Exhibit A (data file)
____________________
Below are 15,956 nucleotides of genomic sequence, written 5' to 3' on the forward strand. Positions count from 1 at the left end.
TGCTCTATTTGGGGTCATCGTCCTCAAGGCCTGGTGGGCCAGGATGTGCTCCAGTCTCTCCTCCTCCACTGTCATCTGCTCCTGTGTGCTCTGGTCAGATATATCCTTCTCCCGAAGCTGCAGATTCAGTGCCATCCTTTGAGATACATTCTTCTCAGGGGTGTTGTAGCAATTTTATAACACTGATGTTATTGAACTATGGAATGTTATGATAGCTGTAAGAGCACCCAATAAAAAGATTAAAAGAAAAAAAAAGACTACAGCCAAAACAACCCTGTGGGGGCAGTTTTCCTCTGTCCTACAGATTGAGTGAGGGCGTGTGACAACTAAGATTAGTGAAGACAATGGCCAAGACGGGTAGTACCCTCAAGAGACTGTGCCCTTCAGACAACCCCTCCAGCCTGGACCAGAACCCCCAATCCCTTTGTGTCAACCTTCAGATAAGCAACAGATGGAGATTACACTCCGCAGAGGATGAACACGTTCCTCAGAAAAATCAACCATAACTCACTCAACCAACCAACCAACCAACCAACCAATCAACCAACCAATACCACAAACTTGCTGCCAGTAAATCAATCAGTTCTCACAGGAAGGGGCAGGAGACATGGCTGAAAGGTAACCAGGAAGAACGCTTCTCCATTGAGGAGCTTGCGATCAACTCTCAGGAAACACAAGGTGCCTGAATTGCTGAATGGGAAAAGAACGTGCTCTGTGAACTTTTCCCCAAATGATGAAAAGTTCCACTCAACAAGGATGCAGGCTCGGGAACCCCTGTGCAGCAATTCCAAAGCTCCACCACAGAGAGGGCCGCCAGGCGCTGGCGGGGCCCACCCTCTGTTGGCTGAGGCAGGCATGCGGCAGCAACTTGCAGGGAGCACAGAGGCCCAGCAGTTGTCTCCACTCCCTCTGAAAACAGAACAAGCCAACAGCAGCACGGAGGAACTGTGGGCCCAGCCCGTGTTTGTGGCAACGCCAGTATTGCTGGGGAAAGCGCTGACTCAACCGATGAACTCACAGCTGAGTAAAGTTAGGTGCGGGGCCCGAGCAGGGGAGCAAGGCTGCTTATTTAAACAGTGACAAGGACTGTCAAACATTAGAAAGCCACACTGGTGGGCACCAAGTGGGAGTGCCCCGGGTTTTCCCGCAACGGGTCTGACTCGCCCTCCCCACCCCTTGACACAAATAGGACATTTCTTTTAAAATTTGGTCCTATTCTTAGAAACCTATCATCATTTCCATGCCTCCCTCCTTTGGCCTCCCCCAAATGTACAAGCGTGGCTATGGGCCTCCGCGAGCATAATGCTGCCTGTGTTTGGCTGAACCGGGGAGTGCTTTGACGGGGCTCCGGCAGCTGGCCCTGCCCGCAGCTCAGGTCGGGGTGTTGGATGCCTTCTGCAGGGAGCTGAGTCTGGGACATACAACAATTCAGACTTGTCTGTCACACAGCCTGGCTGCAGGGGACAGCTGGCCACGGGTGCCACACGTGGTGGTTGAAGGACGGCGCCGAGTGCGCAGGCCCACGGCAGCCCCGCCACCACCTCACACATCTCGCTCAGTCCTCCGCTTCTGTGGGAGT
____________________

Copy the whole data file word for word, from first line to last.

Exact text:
Below are 15,956 nucleotides of genomic sequence, written 5' to 3' on the forward strand. Positions count from 1 at the left end.
TGCTCTATTTGGGGTCATCGTCCTCAAGGCCTGGTGGGCCAGGATGTGCTCCAGTCTCTCCTCCTCCACTGTCATCTGCTCCTGTGTGCTCTGGTCAGATATATCCTTCTCCCGAAGCTGCAGATTCAGTGCCATCCTTTGAGATACATTCTTCTCAGGGGTGTTGTAGCAATTTTATAACACTGATGTTATTGAACTATGGAATGTTATGATAGCTGTAAGAGCACCCAATAAAAAGATTAAAAGAAAAAAAAAGACTACAGCCAAAACAACCCTGTGGGGGCAGTTTTCCTCTGTCCTACAGATTGAGTGAGGGCGTGTGACAACTAAGATTAGTGAAGACAATGGCCAAGACGGGTAGTACCCTCAAGAGACTGTGCCCTTCAGACAACCCCTCCAGCCTGGACCAGAACCCCCAATCCCTTTGTGTCAACCTTCAGATAAGCAACAGATGGAGATTACACTCCGCAGAGGATGAACACGTTCCTCAGAAAAATCAACCATAACTCACTCAACCAACCAACCAACCAACCAACCAATCAACCAACCAATACCACAAACTTGCTGCCAGTAAATCAATCAGTTCTCACAGGAAGGGGCAGGAGACATGGCTGAAAGGTAACCAGGAAGAACGCTTCTCCATTGAGGAGCTTGCGATCAACTCTCAGGAAACACAAGGTGCCTGAATTGCTGAATGGGAAAAGAACGTGCTCTGTGAACTTTTCCCCAAATGATGAAAAGTTCCACTCAACAAGGATGCAGGCTCGGGAACCCCTGTGCAGCAATTCCAAAGCTCCACCACAGAGAGGGCCGCCAGGCGCTGGCGGGGCCCACCCTCTGTTGGCTGAGGCAGGCATGCGGCAGCAACTTGCAGGGAGCACAGAGGCCCAGCAGTTGTCTCCACTCCCTCTGAAAACAGAACAAGCCAACAGCAGCACGGAGGAACTGTGGGCCCAGCCCGTGTTTGTGGCAACGCCAGTATTGCTGGGGAAAGCGCTGACTCAACCGATGAACTCACAGCTGAGTAAAGTTAGGTGCGGGGCCCGAGCAGGGGAGCAAGGCTGCTTATTTAAACAGTGACAAGGACTGTCAAACATTAGAAAGCCACACTGGTGGGCACCAAGTGGGAGTGCCCCGGGTTTTCCCGCAACGGGTCTGACTCGCCCTCCCCACCCCTTGACACAAATAGGACATTTCTTTTAAAATTTGGTCCTATTCTTAGAAACCTATCATCATTTCCATGCCTCCCTCCTTTGGCCTCCCCCAAATGTACAAGCGTGGCTATGGGCCTCCGCGAGCATAATGCTGCCTGTGTTTGGCTGAACCGGGGAGTGCTTTGACGGGGCTCCGGCAGCTGGCCCTGCCCGCAGCTCAGGTCGGGGTGTTGGATGCCTTCTGCAGGGAGCTGAGTCTGGGACATACAACAATTCAGACTTGTCTGTCACACAGCCTGGCTGCAGGGGACAGCTGGCCACGGGTGCCACACGTGGTGGTTGAAGGACGGCGCCGAGTGCGCAGGCCCACGGCAGCCCCGCCACCACCTCACACATCTCGCTCAGTCCTCCGCTTCTGTGGGAGT